Sustainable Marine has returned to work at the Grand Passage in the Bay of Fundy to connect its next-gen floating tidal energy platform PLAT-I to Nova Scotia’s power grid.

Sustainable Marine's PLAT-I 6.40 floating tidal energy platform (Courtesy of Sustainable Marine)
Sustainable Marine’s PLAT-I 6.40 floating tidal energy platform (Courtesy of Sustainable Marine)

Having completed the construction of a new substation at Grand Passage in 2021, Sustainable Marine has returned to the site for subsea cable laying and installation portion of work required to link what’s said to be the world’s first floating tidal energy array to Nova Scotia grid.

The preparation activities at the Freeport substation have been intensified as the shore-side cable energization approaches, the company informed, following the improvement in weather conditions which made it difficult to complete the operations earlier.

Sustainable Marine noted the Tidal Pioneer multi-use vessel, said to be the most advanced marine operations support vessel on Canada’s east coast, has been central to the substation connection works, proving its capacity to navigate and manage one of the most active marine environments in the world.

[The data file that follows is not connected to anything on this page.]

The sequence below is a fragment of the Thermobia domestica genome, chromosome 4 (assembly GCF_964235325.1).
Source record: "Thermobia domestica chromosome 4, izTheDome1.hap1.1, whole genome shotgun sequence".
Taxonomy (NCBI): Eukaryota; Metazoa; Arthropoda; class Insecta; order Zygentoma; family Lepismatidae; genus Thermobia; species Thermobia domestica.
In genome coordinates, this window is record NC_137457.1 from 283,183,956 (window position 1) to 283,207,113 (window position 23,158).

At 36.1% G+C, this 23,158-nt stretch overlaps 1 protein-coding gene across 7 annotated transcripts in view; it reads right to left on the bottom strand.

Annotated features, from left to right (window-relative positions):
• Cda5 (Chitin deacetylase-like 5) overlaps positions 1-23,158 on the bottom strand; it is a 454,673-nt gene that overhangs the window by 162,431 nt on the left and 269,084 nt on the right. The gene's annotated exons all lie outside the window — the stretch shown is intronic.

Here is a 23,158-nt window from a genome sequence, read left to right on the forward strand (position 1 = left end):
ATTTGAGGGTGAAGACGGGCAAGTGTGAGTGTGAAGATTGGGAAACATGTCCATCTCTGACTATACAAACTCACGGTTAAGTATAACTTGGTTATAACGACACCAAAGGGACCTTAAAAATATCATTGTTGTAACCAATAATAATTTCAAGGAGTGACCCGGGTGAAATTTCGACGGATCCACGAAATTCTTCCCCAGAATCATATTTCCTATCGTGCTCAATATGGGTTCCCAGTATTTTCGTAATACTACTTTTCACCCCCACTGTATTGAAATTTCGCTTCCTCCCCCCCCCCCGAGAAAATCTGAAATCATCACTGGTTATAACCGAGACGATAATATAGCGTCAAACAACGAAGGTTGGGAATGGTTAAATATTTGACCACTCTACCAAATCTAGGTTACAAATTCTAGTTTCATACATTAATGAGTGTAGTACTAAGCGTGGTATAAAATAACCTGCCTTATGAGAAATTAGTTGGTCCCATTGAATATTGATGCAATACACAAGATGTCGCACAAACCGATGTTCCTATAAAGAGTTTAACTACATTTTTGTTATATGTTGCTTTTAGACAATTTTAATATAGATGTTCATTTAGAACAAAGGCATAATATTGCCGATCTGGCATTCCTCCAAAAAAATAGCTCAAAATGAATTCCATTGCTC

Once the cable lay is complete, Sustainable Marine will connect it to the PLAT-I 6.40  floating tidal energy platform – currently on its moorings in the Grand Passage.

Also, the company said it will continue to test its new environmental monitoring systems under ‘Operation Sub-See’ into the spring.

“We would like to thank the community and our partners for their continued interest and support as we take a leap forward in the race to net-zero carbon emissions and renewable energy targets while making some history together,” Sustainable Marine said in a statement.

The company said earlier it plans to complete the connection of the PLAT-I platform in the first quarter of 2022, as it aims to become the first company to put floating instream tidal energy into the Canadian power grid.

The 420kW will be deployed at the Fundy Ocean Research Centre for Energy (FORCE) site as part of the first phase of the Pempa’q In-stream Tidal Energy Project.

The total project will deliver up to 9MW of electricity to the Nova Scotia grid. This will reduce greenhouse gas emissions by 17,000 tonnes of carbon dioxide a year and power approximately 3000 homes in Nova Scotia, according to Sustainable Marine.

The Pempa’q Instream Tidal Energy project is supported by the Government of Canada with $22.3 million in funding – one of Canada’s largest-ever investments in tidal energy.


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